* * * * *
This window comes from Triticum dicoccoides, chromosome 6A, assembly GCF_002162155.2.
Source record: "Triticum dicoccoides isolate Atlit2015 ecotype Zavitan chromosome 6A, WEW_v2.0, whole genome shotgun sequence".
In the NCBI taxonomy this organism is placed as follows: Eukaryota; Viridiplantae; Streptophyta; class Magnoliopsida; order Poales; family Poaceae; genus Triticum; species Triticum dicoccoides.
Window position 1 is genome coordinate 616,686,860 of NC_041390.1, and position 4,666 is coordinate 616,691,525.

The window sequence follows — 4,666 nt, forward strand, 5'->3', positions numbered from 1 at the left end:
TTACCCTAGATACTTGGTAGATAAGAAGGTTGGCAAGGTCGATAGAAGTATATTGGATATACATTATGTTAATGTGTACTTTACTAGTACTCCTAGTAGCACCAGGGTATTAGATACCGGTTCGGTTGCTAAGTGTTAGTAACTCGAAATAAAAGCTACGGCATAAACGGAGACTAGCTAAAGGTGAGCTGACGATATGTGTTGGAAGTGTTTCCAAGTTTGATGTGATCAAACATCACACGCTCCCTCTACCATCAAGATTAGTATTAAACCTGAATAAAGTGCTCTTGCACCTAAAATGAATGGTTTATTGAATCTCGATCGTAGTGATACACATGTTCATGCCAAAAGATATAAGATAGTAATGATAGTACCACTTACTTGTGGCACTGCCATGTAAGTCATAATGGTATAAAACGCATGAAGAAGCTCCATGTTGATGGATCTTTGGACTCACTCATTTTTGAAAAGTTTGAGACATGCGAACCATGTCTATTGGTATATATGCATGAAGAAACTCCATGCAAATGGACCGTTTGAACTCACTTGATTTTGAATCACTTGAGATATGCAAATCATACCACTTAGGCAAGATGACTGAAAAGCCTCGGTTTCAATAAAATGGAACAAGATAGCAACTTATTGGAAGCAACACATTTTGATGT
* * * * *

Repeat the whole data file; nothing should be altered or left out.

This window comes from Triticum dicoccoides, chromosome 6A, assembly GCF_002162155.2.
Source record: "Triticum dicoccoides isolate Atlit2015 ecotype Zavitan chromosome 6A, WEW_v2.0, whole genome shotgun sequence".
In the NCBI taxonomy this organism is placed as follows: Eukaryota; Viridiplantae; Streptophyta; class Magnoliopsida; order Poales; family Poaceae; genus Triticum; species Triticum dicoccoides.
Window position 1 is genome coordinate 616,686,860 of NC_041390.1, and position 4,666 is coordinate 616,691,525.

The window sequence follows — 4,666 nt, forward strand, 5'->3', positions numbered from 1 at the left end:
TTACCCTAGATACTTGGTAGATAAGAAGGTTGGCAAGGTCGATAGAAGTATATTGGATATACATTATGTTAATGTGTACTTTACTAGTACTCCTAGTAGCACCAGGGTATTAGATACCGGTTCGGTTGCTAAGTGTTAGTAACTCGAAATAAAAGCTACGGCATAAACGGAGACTAGCTAAAGGTGAGCTGACGATATGTGTTGGAAGTGTTTCCAAGTTTGATGTGATCAAACATCACACGCTCCCTCTACCATCAAGATTAGTATTAAACCTGAATAAAGTGCTCTTGCACCTAAAATGAATGGTTTATTGAATCTCGATCGTAGTGATACACATGTTCATGCCAAAAGATATAAGATAGTAATGATAGTACCACTTACTTGTGGCACTGCCATGTAAGTCATAATGGTATAAAACGCATGAAGAAGCTCCATGTTGATGGATCTTTGGACTCACTCATTTTTGAAAAGTTTGAGACATGCGAACCATGTCTATTGGTATATATGCATGAAGAAACTCCATGCAAATGGACCGTTTGAACTCACTTGATTTTGAATCACTTGAGATATGCAAATCATACCACTTAGGCAAGATGACTGAAAAGCCTCGGTTTCAATAAAATGGAACAAGATAGCAACTTATTGGAAGCAACACATTTTGATGT